Cedar Point builds fan base on Facebook, social-network sites
From the Sandusky Register…
If you’re a popular person on Facebook, you could well have hundreds of friends. Maybe even thousands.
When Tony Clark is on Facebook, he stays in touch with more than 300,000.
When he’s at work, toiling away in the marketing building for Cedar Fair at the back of the amusement park, Clark is the “interactive marketing manager.”
But for hundreds of thousands of roller coaster fans, Clark has a different name. When he posts on the amusement park’s Facebook site, he’s identified as “Cedar Point.”
As of Saturday morning, Cedar Point had 309,180 fans. The number will be higher by the time you read this.
The growth has been rapid.
Clark said Cedar Point’s Facebook presence began as a fan page. The fan made it clear it was an unofficial page, and handed it over last year when Cedar Point asked to take it over. At that point, the page had 30,000 fans.
Cedar Point’s promotion grew that number tenfold in a year, and promotional efforts will continue. This summer, signs will urge Cedar Point visitors to visit the park on Facebook, Clark said.
“The great thing about it is, it’s exponential growth,” he said.
While many of those 300,000 plus fans probably don’t pay much attention to the page, hard-core Cedar Point fans often post comments there.
Sean Foley, 36, who lives in a suburb of Pittsburgh, frequently shows up on the page.
Foley’s profile picture on Facebook shows him standing next to Snoopy.
“That was taken right outside of TGI Fridays at the Hotel Breakers,” he said.
Foley, a national account coordinator for Verizon Wireless, says he’s at Cedar Point 15 to 20 days a year. The day he was interviewed last week, he had used a webcam to check Sandusky’s weather and noticed that it had turned sunny.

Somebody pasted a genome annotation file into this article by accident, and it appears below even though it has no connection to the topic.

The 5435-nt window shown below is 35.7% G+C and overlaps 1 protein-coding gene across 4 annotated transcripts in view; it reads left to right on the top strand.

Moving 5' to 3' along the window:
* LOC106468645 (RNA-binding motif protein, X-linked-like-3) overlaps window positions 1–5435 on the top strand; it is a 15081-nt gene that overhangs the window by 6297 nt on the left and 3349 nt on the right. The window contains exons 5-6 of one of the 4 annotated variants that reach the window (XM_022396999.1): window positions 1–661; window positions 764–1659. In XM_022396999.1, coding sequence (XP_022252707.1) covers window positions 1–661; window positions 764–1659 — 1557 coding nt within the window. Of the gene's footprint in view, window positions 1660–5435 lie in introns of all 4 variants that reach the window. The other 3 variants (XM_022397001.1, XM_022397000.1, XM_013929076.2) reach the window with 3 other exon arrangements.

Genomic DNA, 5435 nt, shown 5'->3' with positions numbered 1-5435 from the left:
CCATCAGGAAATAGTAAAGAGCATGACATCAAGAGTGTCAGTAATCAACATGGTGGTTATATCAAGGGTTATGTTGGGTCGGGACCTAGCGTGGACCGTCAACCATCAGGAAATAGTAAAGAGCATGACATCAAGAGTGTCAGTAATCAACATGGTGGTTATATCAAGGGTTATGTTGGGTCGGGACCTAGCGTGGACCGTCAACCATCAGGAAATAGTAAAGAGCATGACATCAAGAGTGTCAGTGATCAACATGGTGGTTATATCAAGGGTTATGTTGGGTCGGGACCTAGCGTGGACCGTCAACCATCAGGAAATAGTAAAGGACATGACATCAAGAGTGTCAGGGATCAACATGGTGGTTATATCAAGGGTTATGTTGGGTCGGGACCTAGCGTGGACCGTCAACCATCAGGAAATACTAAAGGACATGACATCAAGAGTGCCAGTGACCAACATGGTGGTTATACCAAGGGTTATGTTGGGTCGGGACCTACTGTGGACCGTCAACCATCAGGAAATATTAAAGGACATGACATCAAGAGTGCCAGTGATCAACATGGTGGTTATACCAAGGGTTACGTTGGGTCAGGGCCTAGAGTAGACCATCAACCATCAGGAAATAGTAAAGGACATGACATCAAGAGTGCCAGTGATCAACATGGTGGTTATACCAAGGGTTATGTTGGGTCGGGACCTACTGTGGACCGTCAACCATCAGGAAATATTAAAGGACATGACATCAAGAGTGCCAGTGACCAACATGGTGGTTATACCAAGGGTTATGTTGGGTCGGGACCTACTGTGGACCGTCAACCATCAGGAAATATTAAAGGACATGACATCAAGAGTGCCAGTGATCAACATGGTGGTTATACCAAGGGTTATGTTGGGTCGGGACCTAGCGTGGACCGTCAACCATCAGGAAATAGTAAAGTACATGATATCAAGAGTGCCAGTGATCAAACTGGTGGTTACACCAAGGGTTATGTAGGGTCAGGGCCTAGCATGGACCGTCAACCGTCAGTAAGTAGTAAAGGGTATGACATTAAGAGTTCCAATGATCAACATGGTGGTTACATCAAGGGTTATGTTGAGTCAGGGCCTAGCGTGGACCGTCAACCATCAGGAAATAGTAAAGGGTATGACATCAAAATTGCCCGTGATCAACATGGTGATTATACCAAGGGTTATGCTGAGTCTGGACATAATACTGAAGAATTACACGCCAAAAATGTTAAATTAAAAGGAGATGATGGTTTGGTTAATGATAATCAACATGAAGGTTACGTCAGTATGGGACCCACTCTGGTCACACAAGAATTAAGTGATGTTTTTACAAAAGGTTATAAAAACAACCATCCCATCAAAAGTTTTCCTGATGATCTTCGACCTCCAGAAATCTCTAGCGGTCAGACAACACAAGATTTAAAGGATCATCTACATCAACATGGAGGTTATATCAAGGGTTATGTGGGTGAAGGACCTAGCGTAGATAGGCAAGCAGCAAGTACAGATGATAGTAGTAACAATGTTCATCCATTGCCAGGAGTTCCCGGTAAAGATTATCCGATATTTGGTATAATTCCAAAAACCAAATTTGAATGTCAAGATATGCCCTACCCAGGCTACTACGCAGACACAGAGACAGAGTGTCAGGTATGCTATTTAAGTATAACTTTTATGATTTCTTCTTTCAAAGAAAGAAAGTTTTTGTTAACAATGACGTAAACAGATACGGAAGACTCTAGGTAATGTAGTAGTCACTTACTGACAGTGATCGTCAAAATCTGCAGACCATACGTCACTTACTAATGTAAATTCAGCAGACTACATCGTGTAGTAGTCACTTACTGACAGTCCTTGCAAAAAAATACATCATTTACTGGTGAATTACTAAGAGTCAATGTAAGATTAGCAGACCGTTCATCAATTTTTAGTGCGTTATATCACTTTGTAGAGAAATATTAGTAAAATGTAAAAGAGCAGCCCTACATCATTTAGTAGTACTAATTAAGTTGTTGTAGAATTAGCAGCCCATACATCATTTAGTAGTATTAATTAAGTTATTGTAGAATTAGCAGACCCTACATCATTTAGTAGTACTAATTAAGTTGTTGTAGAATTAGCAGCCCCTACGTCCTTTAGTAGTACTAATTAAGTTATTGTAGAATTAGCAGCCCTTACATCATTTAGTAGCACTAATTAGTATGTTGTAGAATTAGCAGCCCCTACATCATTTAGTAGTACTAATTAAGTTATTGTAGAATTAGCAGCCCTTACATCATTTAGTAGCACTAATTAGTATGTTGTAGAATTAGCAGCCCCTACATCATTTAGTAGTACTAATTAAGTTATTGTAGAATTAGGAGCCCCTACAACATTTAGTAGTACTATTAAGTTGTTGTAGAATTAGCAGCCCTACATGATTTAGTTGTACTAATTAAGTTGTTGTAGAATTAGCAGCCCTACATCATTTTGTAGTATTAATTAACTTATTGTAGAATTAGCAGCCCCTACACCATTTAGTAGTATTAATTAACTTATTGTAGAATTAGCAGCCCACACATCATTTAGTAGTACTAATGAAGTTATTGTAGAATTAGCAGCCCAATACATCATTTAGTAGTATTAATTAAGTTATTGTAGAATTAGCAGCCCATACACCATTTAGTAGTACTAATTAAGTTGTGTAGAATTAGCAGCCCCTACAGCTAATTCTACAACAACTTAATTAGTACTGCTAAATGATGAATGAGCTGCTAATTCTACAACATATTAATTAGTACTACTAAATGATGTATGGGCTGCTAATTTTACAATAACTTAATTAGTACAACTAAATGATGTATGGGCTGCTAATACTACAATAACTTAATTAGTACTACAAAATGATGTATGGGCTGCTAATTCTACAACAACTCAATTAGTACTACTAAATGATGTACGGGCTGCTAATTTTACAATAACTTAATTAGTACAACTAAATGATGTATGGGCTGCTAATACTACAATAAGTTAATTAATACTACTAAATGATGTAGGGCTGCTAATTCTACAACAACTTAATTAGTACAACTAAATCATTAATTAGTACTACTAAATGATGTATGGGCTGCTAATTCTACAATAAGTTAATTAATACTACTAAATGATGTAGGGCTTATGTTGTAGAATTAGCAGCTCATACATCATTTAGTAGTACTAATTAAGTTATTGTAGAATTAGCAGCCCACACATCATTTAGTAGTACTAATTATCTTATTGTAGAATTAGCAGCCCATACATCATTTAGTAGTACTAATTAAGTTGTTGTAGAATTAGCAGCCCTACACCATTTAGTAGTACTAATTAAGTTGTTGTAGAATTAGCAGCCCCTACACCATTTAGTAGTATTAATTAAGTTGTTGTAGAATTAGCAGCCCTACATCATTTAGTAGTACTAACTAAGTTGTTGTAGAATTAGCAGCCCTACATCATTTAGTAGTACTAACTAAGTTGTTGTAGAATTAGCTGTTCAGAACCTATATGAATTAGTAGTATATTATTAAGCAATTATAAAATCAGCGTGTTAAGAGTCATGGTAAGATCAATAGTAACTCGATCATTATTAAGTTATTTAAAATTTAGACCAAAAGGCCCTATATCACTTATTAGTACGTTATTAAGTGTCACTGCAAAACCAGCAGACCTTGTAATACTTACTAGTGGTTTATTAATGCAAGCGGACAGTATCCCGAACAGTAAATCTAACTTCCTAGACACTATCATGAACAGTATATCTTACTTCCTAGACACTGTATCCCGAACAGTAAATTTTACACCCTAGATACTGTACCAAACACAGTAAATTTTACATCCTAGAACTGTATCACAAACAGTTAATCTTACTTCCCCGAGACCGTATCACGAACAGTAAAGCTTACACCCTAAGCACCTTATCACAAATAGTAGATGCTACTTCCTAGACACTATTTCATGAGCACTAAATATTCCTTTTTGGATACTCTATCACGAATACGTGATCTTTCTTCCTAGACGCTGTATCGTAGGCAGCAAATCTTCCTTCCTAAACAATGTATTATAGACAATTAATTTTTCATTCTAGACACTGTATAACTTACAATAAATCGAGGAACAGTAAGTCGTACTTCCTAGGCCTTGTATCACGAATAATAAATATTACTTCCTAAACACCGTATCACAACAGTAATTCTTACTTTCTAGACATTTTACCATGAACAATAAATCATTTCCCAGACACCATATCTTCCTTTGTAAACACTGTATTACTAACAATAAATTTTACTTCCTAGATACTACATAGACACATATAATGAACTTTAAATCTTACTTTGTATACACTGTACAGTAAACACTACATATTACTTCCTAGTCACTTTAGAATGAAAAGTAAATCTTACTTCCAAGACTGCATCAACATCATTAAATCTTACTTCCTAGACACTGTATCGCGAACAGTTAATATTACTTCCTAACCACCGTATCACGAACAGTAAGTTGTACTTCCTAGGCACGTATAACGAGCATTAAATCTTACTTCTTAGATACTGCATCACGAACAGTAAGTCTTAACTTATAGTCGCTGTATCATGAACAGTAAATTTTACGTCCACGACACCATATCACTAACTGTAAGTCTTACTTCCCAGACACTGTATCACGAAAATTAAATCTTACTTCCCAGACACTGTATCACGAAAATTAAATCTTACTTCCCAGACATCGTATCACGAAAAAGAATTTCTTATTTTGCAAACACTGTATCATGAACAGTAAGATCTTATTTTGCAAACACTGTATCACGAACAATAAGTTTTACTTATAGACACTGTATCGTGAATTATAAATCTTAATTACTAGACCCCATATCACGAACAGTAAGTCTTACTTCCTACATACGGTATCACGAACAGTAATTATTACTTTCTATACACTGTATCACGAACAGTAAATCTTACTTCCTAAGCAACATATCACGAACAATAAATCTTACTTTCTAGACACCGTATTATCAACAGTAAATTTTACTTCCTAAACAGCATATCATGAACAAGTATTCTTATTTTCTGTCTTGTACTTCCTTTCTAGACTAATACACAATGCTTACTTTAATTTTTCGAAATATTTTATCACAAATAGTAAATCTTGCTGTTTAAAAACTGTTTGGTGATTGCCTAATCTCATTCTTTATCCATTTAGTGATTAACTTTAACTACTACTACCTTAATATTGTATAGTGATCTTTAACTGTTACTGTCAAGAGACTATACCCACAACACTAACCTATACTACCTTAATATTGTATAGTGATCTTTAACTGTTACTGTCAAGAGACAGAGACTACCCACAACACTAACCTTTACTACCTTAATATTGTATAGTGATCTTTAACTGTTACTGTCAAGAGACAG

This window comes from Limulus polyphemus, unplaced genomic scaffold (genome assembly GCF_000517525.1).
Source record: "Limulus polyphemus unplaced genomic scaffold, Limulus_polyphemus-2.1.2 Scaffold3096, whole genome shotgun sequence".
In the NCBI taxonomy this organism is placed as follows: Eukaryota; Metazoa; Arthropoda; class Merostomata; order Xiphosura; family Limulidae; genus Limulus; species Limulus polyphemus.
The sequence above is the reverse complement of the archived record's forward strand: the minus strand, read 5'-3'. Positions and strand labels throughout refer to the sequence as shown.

“It’s all I can think about right now,” he said.
Foley said Cedar Point’s Facebook page is a good source of information.
“It’s nice to interact not only with other fans but also with their staff as well,” he said.
The frequent answers Cedar Point posts to fan questions is a particularly nice feature, Foley said.
“You can often find the answer before even asking it,” Foley said. “You can see other people have asked the question.”
Because fans can post questions and comments, Facebook provides instant feedback, Clark said.
While the comments are overwhelmingly positive — it’s a fan page, after all — it also lets Cedar Point address potential problems.
For example, a fan posted she wouldn’t stay in Cedar Point’s hotels because they are too expensive.
“That honesty is there for everyone to see,” Clark said.
Cedar Point told the woman there are customizable hotel plans and ways to get discounts.
“You cannot purchase cheaper tickets than if you stay with us,” Clark said.
Hooking up with Cedar Point’s Facebook page — or subscribing to the park’s Twitter feed — has practical advantages.
The park has begun experimenting with offering discounts to its social media fans. Last week, Cedar Point was offering $99 stays at Castaway Bay, exclusively to Facebook fans.
“We will do that more this summer,” Clark said.
As the administrator of the page, Clark doesn’t just post to it. He removes posts that violate Cedar Point’s guidelines.
Personal attacks on other fans are banned, and foul language is taboo, too.
“We don’t want attacks on other people or things you wouldn’t let your child read,” Clark said.
Videos that obviously were taken while a rider sat inside a roller coaster are also forbidden.
“It’s a strong rule here at Cedar Point we don’t allow cameras on their rides,” Clark said.
That’s for safety reasons. If someone dropped a camera, “that could be a bad situation for the other riders,” he said. “Safety is No. 1 at the park.”
Facebook provides Clark’s biggest audience, but he also communicates with fans in other ways.
He also posts to Twitter, where twitter.com/cedarpoint had 5,944 followers last week. He uploads videos to YouTube’s Cedar Point channel. And he and Tyler Adams, director of sales at Cedar Point, write the posts on the official Cedar Point blog, Onpoint!
Clark, 31, a Perkins Township resident, worked in radio for several years in Milwaukee. He said he enjoyed talking to people in his radio job, and has found that interacting with fans on the Internet is similar.
He often posts status messages on Facebook to get fan discussion going.
When the flamboyant pop star Lady Gaga announced she was coming to Cleveland on her new tour, Clark posted, “Cedar Point wonders if Lady Gaga will visit the park before her Cleveland show.”
Reaction was split 50/50. Some coaster fans said they hoped she’d show up.
“There were some who said, ‘She’s a freak, keep her away,'” Clark said. “It just got a lot of reaction.”